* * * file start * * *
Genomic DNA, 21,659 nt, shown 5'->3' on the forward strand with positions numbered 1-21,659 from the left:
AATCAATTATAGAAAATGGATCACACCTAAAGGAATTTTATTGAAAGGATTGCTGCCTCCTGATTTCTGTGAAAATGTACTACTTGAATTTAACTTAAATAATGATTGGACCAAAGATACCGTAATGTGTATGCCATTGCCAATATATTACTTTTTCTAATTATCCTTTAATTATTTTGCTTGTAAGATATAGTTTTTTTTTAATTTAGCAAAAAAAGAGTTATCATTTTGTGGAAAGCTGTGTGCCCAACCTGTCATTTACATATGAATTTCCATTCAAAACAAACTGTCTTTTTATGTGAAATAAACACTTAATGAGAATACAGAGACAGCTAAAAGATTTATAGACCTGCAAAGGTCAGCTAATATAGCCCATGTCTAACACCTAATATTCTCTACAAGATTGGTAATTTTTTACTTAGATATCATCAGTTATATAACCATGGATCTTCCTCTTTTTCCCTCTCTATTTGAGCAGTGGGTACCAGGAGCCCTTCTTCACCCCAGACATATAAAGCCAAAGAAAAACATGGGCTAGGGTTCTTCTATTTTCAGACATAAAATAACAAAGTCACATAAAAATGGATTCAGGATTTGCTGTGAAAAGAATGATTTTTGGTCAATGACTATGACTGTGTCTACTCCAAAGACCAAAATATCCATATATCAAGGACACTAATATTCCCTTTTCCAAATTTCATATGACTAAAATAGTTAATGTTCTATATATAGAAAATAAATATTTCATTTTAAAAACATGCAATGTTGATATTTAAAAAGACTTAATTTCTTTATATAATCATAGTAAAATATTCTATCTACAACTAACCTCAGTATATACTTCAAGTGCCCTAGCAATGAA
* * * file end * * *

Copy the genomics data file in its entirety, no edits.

Genomic DNA, 21,659 nt, shown 5'->3' on the forward strand with positions numbered 1-21,659 from the left:
AATCAATTATAGAAAATGGATCACACCTAAAGGAATTTTATTGAAAGGATTGCTGCCTCCTGATTTCTGTGAAAATGTACTACTTGAATTTAACTTAAATAATGATTGGACCAAAGATACCGTAATGTGTATGCCATTGCCAATATATTACTTTTTCTAATTATCCTTTAATTATTTTGCTTGTAAGATATAGTTTTTTTTTAATTTAGCAAAAAAAGAGTTATCATTTTGTGGAAAGCTGTGTGCCCAACCTGTCATTTACATATGAATTTCCATTCAAAACAAACTGTCTTTTTATGTGAAATAAACACTTAATGAGAATACAGAGACAGCTAAAAGATTTATAGACCTGCAAAGGTCAGCTAATATAGCCCATGTCTAACACCTAATATTCTCTACAAGATTGGTAATTTTTTACTTAGATATCATCAGTTATATAACCATGGATCTTCCTCTTTTTCCCTCTCTATTTGAGCAGTGGGTACCAGGAGCCCTTCTTCACCCCAGACATATAAAGCCAAAGAAAAACATGGGCTAGGGTTCTTCTATTTTCAGACATAAAATAACAAAGTCACATAAAAATGGATTCAGGATTTGCTGTGAAAAGAATGATTTTTGGTCAATGACTATGACTGTGTCTACTCCAAAGACCAAAATATCCATATATCAAGGACACTAATATTCCCTTTTCCAAATTTCATATGACTAAAATAGTTAATGTTCTATATATAGAAAATAAATATTTCATTTTAAAAACATGCAATGTTGATATTTAAAAAGACTTAATTTCTTTATATAATCATAGTAAAATATTCTATCTACAACTAACCTCAGTATATACTTCAAGTGCCCTAGCAATGAA